The nickname “Brazilian Venice” has always seemed to fit Recife very well. Cut by the Rivers Capibaribe and Beberibe, this island city, as writer Gilberto Freyre called it, had canoes as its main means of transport of people and of cargo to arrive in Olinda and to reach the settlements that formed on the banks of the rivers. Until the 1860’s, the use of horses and carriages that could traverse the swamp roads was very expensive for the majority of the 75 thousand inhabitants. The population of the capital of the state of Pernambuco was calling for services and improvements like sanitation, drinking water and lighting.
The city was already an important financial and commercial center of the time, with its export potential concentrated on sugarcane and cotton, but it lacked the conditions for giving an impulse to its development. The solution came in the form of an urban railroad, covered by a tiny locomotive that pulled passenger cars. The maxambomba – a corruption of the English expression machine pump, as it ended up being popularly baptized, was the first system of urban transport on tracks in Brazil, inaugurated in January 1867.
The concession was given in 1863 by the provincial government to the English firm Brazilian Street Railway Company Limited, headquartered in London and made up of Brazilians and British – although in practice the three main management positions belonged to the British. The partners from Pernambuco were the Baron of Livramento, José Bernardo Galvão Alcoforado, and Antônio Luiz dos Santos. “Three single-track lines were opened to places where access was difficult for the inhabitants of Recife: Apipucos, Ramal dos Aflitos and Várzeas”, tells historian José Lins Duarte, the author of a dissertation on the theme, defended at the Federal University of Pernambuco. To construct the railroad, the city was modernized, with the construction of two large iron bridges and infrastructure services.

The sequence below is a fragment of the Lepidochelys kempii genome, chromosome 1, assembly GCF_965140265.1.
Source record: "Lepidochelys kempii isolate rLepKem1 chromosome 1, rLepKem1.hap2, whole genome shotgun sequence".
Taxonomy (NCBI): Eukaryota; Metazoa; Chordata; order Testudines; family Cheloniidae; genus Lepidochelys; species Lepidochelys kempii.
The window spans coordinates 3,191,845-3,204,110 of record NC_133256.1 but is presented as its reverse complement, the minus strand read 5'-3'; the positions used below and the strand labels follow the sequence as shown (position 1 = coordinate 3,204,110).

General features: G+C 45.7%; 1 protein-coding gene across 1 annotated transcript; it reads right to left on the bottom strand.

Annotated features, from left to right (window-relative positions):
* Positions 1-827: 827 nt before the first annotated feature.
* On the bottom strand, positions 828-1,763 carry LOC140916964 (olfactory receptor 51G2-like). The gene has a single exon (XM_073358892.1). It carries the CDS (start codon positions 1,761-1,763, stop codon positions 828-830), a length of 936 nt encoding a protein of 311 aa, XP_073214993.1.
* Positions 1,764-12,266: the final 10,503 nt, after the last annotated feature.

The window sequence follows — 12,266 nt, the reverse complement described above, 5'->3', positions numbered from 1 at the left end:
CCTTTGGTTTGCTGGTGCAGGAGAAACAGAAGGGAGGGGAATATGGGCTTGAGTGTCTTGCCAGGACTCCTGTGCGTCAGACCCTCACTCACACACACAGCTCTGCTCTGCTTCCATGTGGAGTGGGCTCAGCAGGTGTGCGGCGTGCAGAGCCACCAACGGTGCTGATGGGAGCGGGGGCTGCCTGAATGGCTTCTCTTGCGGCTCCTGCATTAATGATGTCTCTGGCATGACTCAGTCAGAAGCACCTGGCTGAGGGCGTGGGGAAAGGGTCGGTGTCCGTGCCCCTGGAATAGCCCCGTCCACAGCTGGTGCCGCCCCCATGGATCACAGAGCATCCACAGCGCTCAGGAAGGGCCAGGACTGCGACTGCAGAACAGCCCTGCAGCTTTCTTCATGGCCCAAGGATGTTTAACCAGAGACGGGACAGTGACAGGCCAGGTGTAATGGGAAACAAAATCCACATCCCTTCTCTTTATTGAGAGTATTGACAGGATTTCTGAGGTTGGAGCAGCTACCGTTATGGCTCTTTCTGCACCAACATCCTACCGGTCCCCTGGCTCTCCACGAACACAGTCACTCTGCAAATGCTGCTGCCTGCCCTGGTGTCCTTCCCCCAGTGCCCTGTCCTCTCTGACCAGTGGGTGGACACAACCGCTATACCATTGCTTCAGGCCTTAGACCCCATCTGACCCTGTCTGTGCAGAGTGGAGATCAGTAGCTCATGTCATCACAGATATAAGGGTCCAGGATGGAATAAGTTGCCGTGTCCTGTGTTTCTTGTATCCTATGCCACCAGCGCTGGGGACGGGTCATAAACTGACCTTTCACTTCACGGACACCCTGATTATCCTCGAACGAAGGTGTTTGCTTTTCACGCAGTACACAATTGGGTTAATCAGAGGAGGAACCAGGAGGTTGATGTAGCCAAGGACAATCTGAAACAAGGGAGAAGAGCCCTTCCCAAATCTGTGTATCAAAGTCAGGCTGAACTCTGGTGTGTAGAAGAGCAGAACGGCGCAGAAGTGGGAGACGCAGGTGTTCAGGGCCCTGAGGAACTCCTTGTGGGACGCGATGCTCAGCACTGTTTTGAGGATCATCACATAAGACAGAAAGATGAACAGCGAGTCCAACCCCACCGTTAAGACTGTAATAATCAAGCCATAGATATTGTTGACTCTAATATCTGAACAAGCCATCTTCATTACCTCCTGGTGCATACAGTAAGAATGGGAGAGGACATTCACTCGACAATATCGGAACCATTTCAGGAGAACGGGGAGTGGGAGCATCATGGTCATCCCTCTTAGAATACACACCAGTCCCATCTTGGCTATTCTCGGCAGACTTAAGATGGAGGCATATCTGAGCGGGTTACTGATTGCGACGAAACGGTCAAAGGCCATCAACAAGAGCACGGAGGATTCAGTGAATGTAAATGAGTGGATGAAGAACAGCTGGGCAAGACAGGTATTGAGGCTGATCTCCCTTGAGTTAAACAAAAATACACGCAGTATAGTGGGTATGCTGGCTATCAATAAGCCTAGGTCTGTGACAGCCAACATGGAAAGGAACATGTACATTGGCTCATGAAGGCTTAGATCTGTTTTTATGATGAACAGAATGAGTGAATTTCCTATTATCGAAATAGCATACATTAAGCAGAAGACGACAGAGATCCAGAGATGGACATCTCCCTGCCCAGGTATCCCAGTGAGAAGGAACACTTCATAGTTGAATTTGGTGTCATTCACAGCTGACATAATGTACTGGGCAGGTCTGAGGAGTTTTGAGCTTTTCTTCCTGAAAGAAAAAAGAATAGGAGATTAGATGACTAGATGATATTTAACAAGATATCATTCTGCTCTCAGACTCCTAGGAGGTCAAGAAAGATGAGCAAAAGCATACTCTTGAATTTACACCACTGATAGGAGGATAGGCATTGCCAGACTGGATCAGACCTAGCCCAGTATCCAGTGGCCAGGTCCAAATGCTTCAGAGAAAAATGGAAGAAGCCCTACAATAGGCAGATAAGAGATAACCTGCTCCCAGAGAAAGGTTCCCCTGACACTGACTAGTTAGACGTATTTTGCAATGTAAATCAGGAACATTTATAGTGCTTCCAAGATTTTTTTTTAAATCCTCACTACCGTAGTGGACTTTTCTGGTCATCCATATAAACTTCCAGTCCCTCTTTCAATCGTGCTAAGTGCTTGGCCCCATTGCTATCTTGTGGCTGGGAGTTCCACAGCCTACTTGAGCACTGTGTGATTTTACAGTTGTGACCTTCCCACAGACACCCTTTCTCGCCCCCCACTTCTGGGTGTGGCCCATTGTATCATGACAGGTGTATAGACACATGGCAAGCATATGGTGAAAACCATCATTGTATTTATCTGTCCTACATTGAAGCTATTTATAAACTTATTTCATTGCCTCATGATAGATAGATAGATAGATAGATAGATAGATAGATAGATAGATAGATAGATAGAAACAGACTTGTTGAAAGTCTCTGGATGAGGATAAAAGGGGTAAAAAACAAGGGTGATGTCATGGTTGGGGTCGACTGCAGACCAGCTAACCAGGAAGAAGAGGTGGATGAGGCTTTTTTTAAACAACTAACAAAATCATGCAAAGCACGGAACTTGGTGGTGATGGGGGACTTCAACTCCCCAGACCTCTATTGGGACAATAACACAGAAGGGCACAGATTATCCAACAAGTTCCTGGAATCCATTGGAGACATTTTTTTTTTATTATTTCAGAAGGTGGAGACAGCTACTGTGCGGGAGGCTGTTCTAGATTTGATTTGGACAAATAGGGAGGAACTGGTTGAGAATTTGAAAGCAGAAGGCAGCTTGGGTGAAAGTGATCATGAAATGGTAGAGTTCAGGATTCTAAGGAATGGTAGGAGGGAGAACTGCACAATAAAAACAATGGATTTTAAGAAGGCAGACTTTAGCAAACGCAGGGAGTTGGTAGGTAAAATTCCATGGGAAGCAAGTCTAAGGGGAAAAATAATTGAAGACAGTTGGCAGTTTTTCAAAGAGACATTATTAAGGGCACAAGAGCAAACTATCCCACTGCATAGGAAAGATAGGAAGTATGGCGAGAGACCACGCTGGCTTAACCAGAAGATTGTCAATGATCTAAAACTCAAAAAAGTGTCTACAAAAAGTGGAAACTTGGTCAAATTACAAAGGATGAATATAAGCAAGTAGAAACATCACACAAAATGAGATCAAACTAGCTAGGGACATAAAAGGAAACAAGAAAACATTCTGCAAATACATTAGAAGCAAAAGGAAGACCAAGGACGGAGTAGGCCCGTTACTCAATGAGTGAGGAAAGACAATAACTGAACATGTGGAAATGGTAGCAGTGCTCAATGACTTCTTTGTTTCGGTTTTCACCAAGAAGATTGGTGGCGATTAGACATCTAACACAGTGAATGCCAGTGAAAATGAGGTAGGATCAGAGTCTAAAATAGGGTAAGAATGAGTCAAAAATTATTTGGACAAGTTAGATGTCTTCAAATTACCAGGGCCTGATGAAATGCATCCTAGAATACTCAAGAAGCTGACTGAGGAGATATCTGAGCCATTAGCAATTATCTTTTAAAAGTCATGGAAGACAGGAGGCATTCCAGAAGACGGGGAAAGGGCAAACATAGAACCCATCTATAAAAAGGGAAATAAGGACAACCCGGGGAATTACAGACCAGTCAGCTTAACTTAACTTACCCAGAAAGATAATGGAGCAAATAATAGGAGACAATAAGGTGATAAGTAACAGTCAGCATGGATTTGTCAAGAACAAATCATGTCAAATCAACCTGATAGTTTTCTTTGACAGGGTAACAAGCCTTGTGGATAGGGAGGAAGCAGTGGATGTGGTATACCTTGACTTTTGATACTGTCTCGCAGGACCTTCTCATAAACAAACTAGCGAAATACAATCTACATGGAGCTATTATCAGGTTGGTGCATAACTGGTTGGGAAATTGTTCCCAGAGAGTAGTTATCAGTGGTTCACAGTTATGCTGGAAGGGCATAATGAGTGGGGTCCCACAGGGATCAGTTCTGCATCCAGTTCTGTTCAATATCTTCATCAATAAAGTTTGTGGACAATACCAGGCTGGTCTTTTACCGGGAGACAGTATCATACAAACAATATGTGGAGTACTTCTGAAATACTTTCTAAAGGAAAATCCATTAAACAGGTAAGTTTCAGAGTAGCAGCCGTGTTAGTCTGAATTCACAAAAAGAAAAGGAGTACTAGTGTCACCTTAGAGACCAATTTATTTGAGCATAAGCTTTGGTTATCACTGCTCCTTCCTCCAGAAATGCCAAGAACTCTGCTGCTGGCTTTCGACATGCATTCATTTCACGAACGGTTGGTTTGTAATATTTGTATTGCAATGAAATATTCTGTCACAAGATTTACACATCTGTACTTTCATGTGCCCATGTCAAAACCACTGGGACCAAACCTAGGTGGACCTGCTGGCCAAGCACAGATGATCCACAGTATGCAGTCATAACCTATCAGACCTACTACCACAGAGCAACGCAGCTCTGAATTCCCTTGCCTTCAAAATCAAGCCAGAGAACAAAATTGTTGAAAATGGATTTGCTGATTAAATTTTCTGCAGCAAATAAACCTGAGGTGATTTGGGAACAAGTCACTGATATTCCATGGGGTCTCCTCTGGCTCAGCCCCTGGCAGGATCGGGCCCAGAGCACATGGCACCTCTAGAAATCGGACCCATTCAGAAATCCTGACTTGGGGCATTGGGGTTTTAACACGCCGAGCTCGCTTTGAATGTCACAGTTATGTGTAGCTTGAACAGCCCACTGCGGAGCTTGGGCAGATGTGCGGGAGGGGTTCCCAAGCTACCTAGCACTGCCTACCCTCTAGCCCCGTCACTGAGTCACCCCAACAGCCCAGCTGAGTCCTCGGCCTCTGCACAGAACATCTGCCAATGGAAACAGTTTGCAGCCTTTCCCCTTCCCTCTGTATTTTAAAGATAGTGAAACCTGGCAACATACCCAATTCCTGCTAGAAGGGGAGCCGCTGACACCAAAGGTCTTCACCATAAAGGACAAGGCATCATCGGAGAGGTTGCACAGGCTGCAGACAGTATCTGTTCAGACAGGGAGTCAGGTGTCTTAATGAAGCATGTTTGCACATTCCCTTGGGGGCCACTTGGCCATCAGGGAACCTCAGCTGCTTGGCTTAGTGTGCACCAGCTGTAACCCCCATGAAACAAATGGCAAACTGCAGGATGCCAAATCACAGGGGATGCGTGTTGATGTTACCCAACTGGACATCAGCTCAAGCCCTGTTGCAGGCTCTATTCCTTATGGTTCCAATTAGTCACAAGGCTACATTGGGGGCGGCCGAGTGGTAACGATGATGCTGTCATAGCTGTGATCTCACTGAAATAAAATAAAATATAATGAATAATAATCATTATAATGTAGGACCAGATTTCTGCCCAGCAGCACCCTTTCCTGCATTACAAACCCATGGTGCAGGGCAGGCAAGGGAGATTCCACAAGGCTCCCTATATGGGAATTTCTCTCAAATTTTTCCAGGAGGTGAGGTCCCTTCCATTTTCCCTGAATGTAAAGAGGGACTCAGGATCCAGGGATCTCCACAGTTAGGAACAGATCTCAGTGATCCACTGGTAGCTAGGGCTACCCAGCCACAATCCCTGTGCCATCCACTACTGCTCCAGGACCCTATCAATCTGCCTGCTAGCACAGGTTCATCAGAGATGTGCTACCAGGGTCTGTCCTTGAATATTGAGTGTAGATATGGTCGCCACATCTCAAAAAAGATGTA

“To begin with, the railroad was very useful for the local elite, because it used to reach the mill areas.” With time, the mills were taken out of service and the land was subdivided for building houses, which benefited the poorer. The prices fell for everybody: a carriage could cost a milréis for any distance. The train would charge 400 réis in the second class, and the amounts were differentiated, depending on the destination. The locomotives began with three cars, but went so far as to pull 17 of them. Until 1890, each one would carry 28 persons – afterwards, a new model was developed that doubled the passenger capacity.
The engines were made in the United Kingdom – in all, there were 14 locomotive in Brazil. “Constant repairs had to be made, and the Brazilian mechanical craftsmen, carpenters and boilermakers began to reproduce the parts and to replace the ones that came from abroad”, Duarte says. “In one of their inspection visits, the British praised this work as being of an excellent quality.”
The success of the maxambomba stimulated competition from other urban railroad companies on different routes within Recife and environs and stirred up trade. Before 1867, the stores would close at 6 pm. With the strong sunshine during the greater part of the day, the missies preferred to go shopping later, and commerce started to close at 9 pm, the latest time that the railroad used to operate. With 22 kilometers of tracks and 20 stations, the maxambomba lasted until 1914 – on some branches, it was only pensioned off in 1919. In its place, the electric trams came in.Republish